Oleg Stepchenko's Forbidden Empire, which lands on VOD tomorrow, is based on the Russian horror short story "Viy" by Nikolai Gogol, and on the Russian 1967 film of the same name. The production of the film took place over a period spanning several years, filmed largely in Russia and the Czech Republic, and the finished product feels like it: a little uneven, with footage from one scene not quite matching the next. But Forbidden Empire opens with a wonderful energy right off the bat, and maintains stamina over the next near two hours, with a boisterous drive barreling us from one scene to the next.
Lock, Stock and Two Smoking Barrels' Jason Flemyng is Jonathan Green (or Dzhonatan Grin), an 18th century British cartographer who leaves his lover and her stern, aristocratic father, played by Game of Thrones' Charles Dance, to set out on a map-making adventure in some of the most remote parts of Eastern Europe. His journey takes him deep within the Ukrainian forest, where he encounters a cursed village peopled by a deeply superstitious citizenry. As Green faces witches, hellbeasts, demons and animated corpses, the audience begins to question what is reality and what is the product of the villagers' fevered paranoia.
The movie has a wholly original tone: costume drama meets Grimm meets kitchen sink horror. By necessity of the film's low budget and epic scale, some pretty shoddy CGI is employed (as well as some iffy dubbing), but it's always colorfully and thoughtfully applied. The art direction of the movie is more ambitious than it is perfectly executed, but it's hard not to admire the scope of this thing. This movie has some of the most insane scenes in recent memory, these prodigious, fantastical creature battles that always, always push past the limit of what can reasonably be expected into the realm of the utterly, brain-bendingly absurd.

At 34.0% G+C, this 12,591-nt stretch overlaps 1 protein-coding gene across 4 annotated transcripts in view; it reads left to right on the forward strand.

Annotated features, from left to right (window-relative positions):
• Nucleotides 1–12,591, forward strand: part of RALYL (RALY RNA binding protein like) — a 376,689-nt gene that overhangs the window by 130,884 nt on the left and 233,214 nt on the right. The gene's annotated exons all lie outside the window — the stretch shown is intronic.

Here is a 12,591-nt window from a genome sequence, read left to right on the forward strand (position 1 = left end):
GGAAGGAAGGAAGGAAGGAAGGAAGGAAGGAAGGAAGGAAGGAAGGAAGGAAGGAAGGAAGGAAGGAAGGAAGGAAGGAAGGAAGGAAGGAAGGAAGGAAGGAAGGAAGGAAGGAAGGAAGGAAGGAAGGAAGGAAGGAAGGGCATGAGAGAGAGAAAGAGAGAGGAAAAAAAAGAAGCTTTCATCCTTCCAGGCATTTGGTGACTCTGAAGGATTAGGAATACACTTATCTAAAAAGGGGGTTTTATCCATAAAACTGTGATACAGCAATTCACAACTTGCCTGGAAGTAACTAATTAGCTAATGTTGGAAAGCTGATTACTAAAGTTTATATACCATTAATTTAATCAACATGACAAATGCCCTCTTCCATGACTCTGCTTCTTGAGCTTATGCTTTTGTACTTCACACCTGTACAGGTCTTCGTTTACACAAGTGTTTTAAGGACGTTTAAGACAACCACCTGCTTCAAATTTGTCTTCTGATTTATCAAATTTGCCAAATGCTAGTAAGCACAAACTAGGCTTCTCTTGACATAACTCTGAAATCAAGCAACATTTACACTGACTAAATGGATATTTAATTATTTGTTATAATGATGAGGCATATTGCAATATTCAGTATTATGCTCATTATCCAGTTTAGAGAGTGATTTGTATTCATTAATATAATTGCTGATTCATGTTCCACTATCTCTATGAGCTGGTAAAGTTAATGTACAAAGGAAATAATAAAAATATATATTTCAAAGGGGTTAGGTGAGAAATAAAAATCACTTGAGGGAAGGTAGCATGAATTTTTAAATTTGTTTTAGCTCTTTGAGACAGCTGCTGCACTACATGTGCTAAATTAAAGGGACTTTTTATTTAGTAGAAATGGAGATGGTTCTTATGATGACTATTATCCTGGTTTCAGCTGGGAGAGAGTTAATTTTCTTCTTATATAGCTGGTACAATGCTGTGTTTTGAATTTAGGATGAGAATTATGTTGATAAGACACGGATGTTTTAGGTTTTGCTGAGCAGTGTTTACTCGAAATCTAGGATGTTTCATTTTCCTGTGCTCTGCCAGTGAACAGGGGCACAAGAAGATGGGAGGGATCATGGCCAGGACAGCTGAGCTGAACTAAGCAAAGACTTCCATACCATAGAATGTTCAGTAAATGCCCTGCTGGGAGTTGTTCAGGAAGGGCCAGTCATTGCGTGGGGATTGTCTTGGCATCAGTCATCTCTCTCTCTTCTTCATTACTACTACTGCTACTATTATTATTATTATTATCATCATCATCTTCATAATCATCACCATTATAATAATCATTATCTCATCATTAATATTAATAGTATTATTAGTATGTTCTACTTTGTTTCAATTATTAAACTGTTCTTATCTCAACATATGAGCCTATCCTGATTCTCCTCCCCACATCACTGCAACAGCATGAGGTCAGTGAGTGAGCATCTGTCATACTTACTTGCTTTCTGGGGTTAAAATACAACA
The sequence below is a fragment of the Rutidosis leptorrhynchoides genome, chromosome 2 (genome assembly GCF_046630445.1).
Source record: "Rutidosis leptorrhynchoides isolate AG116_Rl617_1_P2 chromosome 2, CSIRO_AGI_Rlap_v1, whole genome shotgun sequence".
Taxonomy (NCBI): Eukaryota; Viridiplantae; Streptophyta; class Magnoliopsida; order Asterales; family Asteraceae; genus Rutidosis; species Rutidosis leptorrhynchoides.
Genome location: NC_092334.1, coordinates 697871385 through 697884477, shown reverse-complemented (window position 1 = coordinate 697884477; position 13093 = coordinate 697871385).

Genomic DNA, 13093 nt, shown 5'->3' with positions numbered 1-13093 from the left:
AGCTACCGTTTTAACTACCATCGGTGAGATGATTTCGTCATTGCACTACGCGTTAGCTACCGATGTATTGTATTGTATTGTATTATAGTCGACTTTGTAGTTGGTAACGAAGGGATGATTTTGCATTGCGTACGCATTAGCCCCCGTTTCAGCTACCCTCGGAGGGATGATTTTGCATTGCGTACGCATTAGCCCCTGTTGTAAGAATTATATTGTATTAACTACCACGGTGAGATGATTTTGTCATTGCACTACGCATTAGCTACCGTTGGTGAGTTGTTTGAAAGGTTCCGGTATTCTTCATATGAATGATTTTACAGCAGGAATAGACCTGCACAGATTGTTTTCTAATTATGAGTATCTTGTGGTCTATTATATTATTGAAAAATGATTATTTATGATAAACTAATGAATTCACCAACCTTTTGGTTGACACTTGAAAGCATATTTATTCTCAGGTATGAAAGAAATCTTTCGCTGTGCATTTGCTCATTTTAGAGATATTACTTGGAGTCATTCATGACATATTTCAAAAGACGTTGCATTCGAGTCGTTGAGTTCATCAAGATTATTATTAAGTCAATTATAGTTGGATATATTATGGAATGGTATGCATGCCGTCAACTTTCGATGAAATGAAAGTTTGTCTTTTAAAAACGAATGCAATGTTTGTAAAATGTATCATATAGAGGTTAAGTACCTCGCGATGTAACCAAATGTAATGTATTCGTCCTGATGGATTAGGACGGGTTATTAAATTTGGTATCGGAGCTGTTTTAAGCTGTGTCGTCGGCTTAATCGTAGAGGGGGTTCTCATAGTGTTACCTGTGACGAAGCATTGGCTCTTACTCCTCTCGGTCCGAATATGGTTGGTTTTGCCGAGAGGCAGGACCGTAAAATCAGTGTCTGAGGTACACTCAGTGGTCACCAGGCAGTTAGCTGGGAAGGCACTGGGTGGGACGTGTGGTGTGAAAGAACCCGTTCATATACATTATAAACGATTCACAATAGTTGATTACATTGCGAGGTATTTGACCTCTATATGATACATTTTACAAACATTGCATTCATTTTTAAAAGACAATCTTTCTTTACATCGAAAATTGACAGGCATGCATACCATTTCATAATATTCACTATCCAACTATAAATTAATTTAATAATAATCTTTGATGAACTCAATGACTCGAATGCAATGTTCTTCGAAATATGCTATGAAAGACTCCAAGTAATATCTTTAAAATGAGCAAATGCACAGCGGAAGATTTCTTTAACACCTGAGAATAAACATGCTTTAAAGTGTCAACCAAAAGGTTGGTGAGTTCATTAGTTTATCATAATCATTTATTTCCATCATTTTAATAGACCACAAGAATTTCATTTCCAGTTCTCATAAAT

To be honest, Forbidden Empire is a little bit of a mess: how can it not be with a production story as long as this one? The whole thing feels a little half-baked (actually, over-baked), entirely weird, not quite coherent. It's a bit of a shaggy dog that could benefit from quite a lot of trimming. But it's the sort of mess more movies should make of themselves; nothing here is the result of apathy or cash-grabbing. It's wild and colorful and exciting and funny; it's neck-deep in witches and monsters and magic and devilry. It's chaos, but I want more chaos from my movies. Forbidden Empire is a labor of love, and if it feels a little labored, well, it also feels loved.